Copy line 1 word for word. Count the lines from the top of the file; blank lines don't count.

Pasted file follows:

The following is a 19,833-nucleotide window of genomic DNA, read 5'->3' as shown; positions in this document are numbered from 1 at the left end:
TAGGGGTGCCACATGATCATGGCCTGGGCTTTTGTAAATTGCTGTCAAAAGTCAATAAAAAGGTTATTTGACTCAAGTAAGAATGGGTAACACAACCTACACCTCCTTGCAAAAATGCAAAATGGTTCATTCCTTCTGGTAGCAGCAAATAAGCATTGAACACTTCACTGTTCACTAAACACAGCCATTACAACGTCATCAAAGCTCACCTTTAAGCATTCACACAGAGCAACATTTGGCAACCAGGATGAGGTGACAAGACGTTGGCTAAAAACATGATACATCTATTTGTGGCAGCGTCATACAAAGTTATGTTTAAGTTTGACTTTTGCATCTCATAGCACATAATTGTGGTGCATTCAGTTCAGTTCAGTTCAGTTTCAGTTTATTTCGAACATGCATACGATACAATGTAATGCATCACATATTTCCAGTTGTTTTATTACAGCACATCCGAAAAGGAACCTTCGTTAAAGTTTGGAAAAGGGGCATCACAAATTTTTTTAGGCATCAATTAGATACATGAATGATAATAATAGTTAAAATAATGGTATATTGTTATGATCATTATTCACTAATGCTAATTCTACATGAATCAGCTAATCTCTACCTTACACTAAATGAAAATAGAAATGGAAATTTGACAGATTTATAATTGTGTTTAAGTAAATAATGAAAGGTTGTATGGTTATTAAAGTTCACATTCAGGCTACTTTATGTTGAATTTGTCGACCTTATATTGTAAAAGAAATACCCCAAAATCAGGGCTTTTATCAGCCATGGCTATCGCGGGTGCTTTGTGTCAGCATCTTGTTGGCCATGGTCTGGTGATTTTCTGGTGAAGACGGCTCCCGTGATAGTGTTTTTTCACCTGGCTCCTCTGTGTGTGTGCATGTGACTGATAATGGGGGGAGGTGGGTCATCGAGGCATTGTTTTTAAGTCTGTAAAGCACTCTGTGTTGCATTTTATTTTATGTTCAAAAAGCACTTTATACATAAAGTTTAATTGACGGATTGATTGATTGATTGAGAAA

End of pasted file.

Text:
The following is a 19,833-nucleotide window of genomic DNA, read 5'->3' as shown; positions in this document are numbered from 1 at the left end: